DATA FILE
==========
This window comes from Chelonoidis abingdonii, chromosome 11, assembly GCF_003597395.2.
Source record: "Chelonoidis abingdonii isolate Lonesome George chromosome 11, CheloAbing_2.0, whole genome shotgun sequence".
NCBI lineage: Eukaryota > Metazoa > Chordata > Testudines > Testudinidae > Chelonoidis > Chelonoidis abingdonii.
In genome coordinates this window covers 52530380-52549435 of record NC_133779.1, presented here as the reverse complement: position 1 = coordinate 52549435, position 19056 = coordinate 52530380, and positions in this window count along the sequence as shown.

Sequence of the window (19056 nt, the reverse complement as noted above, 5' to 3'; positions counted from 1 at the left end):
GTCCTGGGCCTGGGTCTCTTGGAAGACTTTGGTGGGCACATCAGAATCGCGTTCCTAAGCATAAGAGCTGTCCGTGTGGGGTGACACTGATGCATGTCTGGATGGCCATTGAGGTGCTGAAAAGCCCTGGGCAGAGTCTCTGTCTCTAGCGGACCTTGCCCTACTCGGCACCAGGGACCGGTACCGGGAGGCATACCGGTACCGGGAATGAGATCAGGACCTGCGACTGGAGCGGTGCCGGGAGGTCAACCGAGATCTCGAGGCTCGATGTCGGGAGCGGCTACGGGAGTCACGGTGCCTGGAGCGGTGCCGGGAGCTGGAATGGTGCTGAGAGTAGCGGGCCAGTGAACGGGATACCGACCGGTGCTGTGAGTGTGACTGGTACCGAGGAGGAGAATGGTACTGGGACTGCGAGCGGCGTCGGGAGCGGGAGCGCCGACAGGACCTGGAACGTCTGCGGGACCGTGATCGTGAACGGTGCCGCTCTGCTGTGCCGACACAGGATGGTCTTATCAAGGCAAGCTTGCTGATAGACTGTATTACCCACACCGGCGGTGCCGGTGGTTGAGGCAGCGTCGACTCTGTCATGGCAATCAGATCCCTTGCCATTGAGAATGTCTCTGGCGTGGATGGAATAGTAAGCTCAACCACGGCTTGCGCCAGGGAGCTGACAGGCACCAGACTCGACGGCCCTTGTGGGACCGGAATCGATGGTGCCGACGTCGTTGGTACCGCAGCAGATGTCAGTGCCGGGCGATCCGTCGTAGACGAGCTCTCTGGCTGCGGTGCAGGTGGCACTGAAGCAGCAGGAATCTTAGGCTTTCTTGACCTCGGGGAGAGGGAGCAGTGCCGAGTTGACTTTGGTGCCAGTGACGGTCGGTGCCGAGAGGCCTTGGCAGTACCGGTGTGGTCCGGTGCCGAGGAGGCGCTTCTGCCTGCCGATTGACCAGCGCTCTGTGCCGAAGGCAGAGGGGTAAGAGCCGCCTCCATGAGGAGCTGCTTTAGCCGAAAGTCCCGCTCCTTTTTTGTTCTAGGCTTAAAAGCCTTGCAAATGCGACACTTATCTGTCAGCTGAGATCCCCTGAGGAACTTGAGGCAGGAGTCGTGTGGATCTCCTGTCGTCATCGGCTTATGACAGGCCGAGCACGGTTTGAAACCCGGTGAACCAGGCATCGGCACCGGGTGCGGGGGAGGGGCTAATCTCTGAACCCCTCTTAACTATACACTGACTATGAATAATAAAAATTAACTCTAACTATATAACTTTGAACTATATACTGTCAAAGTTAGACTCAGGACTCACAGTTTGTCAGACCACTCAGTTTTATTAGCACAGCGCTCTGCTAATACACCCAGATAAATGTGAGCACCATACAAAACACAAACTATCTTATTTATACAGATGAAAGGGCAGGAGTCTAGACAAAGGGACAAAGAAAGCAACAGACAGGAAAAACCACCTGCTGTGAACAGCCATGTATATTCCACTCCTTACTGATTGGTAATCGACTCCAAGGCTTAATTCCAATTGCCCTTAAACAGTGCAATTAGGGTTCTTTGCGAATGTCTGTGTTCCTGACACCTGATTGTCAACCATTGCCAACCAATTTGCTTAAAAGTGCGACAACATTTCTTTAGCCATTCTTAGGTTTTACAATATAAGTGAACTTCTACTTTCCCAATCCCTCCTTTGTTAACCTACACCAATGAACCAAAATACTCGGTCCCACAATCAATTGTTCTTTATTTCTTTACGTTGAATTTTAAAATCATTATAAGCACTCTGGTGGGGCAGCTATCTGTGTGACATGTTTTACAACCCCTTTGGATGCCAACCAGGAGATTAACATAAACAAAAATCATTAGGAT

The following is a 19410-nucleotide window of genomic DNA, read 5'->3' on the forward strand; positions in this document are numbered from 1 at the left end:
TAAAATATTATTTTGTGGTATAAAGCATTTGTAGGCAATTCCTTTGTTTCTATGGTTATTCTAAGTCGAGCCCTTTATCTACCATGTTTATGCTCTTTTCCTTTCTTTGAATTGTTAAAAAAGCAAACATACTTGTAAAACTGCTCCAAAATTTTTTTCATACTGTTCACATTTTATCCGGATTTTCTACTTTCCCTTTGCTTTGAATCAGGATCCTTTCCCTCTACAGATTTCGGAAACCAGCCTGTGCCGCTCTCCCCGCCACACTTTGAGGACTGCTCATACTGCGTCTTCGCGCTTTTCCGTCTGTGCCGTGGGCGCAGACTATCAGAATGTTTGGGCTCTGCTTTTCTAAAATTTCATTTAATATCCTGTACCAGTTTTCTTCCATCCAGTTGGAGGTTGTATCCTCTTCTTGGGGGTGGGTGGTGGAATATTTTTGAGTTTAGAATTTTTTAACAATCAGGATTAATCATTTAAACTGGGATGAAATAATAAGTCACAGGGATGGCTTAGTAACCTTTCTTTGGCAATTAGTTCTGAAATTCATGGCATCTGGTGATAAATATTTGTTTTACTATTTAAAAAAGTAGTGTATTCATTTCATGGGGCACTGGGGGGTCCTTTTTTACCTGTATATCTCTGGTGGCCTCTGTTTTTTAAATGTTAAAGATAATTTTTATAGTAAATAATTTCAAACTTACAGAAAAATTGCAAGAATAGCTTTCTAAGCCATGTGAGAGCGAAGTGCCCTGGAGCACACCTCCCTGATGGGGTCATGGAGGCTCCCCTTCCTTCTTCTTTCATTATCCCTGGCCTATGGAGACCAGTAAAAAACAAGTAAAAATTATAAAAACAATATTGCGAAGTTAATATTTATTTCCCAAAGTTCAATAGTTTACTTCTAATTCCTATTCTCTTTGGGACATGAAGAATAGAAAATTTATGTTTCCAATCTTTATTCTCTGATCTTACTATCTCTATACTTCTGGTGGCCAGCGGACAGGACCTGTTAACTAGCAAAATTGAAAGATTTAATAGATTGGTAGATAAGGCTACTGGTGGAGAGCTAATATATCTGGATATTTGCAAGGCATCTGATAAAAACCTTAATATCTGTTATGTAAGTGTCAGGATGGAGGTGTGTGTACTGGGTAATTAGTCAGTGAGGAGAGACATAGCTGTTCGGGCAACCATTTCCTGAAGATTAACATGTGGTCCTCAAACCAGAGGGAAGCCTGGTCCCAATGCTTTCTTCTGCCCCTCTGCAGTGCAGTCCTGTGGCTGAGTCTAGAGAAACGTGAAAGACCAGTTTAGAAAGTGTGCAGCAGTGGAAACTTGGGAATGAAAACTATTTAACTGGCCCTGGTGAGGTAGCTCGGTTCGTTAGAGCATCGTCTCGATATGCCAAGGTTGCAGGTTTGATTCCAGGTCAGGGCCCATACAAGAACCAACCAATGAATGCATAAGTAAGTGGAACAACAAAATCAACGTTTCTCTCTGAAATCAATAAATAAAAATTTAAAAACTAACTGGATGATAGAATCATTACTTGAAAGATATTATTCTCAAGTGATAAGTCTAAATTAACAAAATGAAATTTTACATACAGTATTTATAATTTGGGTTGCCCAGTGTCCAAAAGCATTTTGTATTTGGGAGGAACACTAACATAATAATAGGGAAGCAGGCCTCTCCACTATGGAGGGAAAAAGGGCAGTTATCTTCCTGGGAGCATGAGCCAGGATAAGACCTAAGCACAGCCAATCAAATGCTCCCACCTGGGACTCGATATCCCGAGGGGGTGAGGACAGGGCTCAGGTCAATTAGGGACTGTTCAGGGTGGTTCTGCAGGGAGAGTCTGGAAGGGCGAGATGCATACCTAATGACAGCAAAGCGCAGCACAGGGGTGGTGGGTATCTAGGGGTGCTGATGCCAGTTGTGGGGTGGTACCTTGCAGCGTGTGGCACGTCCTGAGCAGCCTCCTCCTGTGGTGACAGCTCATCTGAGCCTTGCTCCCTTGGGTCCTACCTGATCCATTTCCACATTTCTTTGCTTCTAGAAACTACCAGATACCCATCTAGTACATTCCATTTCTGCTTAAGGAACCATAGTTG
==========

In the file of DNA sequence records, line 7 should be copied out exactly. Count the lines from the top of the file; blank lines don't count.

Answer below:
The following is a 19410-nucleotide window of genomic DNA, read 5'->3' on the forward strand; positions in this document are numbered from 1 at the left end: